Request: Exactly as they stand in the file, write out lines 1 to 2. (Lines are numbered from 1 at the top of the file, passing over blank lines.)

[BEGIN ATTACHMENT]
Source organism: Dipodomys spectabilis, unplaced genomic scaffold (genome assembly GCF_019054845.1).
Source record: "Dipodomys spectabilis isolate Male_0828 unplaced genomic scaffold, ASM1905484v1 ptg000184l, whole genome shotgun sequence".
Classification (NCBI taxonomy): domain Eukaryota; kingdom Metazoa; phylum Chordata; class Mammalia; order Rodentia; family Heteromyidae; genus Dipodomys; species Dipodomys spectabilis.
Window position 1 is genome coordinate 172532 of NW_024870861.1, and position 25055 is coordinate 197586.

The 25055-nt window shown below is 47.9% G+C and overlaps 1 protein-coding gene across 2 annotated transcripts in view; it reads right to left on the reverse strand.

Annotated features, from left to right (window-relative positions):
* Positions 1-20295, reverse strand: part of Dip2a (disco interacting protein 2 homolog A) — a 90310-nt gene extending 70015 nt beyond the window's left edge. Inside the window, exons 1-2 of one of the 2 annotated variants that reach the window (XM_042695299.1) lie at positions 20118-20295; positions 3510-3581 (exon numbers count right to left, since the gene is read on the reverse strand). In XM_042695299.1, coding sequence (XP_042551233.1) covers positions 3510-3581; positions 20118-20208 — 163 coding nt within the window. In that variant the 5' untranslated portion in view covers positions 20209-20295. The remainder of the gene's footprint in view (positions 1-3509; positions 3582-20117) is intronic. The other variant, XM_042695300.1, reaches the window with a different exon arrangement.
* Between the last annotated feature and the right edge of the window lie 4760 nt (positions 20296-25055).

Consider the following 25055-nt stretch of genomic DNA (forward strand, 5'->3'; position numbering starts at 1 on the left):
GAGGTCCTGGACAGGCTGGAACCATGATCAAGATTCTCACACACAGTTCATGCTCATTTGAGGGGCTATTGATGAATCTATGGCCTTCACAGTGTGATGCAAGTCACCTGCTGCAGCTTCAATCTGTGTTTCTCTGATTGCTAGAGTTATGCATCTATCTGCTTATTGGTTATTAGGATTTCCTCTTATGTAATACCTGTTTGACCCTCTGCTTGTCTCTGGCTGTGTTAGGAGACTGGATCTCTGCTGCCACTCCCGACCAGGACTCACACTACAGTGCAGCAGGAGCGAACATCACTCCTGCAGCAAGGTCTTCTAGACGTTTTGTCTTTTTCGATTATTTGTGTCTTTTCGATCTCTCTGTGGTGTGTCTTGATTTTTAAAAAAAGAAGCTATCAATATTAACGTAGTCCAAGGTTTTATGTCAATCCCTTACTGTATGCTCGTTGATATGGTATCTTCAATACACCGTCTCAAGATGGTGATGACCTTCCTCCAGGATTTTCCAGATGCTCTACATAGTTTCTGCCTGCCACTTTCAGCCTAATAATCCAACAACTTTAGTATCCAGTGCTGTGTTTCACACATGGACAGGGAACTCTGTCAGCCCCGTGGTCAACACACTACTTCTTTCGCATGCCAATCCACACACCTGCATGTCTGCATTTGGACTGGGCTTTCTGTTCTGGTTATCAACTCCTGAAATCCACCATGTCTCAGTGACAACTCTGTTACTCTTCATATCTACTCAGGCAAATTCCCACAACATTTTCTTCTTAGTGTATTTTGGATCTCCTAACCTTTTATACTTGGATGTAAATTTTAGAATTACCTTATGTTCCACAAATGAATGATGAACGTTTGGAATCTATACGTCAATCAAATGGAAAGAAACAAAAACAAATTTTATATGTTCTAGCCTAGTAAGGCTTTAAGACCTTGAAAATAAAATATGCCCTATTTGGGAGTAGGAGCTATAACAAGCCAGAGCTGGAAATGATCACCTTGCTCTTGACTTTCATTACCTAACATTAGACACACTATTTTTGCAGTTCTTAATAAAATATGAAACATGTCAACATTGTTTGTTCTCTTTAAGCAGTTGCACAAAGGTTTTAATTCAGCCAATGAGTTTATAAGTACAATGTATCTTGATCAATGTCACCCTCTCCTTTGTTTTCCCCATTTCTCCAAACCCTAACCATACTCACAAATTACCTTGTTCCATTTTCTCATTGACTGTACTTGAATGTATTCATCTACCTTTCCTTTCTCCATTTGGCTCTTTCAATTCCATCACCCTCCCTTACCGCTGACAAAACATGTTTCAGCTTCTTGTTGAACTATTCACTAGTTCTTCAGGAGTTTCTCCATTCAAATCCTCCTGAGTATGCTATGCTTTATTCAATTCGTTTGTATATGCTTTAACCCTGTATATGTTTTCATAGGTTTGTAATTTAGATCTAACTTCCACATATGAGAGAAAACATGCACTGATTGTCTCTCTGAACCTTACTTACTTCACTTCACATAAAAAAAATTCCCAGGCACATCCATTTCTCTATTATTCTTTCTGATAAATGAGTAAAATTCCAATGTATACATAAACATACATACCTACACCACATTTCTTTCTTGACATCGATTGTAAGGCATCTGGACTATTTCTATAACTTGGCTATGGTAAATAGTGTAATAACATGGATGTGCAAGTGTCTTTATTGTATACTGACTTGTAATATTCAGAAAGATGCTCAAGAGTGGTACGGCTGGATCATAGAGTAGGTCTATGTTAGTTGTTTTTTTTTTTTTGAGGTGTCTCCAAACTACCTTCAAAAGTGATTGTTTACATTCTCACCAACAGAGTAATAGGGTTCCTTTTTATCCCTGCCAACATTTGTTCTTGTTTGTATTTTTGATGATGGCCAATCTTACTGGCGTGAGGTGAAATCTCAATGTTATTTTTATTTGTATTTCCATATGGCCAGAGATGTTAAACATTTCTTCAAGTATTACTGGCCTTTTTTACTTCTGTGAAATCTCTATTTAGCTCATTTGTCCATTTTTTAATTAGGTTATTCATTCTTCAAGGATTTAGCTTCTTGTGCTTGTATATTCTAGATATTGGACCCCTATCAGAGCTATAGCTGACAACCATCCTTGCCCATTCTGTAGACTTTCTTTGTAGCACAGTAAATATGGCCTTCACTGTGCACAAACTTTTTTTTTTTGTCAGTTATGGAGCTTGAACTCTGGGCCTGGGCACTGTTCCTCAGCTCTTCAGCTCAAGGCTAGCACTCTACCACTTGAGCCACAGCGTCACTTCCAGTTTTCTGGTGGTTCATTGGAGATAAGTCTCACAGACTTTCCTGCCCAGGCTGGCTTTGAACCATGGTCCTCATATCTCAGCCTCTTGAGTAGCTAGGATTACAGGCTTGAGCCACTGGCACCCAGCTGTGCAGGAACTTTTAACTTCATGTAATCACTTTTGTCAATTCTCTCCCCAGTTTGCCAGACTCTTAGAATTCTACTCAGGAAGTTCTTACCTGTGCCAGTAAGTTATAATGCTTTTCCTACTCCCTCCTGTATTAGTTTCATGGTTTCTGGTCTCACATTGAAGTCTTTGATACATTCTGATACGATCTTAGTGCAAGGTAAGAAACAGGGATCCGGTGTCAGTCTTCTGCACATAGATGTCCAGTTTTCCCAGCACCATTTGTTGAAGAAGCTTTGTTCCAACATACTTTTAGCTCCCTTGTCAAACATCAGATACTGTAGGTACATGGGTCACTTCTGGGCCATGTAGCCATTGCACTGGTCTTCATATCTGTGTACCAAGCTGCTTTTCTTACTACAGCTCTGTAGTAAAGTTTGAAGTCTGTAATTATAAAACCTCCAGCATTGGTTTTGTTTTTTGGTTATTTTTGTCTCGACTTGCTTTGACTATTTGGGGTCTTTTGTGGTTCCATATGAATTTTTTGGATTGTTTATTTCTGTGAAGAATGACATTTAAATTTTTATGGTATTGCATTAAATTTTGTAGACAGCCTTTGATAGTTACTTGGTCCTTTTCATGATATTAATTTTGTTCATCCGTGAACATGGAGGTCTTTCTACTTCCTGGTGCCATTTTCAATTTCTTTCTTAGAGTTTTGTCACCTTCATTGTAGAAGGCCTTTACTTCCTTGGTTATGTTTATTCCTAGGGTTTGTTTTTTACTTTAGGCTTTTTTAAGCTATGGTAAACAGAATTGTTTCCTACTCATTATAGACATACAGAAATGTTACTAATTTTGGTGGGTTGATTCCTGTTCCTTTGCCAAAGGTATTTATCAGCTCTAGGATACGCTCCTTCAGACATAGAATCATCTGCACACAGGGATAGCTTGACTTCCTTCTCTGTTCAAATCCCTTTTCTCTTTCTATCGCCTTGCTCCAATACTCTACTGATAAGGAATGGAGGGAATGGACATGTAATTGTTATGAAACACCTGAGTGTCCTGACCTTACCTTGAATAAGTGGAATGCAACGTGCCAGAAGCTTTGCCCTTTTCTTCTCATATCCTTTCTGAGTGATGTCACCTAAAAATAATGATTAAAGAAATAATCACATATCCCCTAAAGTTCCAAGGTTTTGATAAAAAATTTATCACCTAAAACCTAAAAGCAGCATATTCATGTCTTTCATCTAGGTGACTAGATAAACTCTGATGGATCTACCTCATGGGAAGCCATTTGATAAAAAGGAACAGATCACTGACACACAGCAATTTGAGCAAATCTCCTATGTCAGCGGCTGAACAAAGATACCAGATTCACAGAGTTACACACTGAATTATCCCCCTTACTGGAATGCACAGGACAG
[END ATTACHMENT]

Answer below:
Source organism: Dipodomys spectabilis, unplaced genomic scaffold (genome assembly GCF_019054845.1).
Source record: "Dipodomys spectabilis isolate Male_0828 unplaced genomic scaffold, ASM1905484v1 ptg000184l, whole genome shotgun sequence".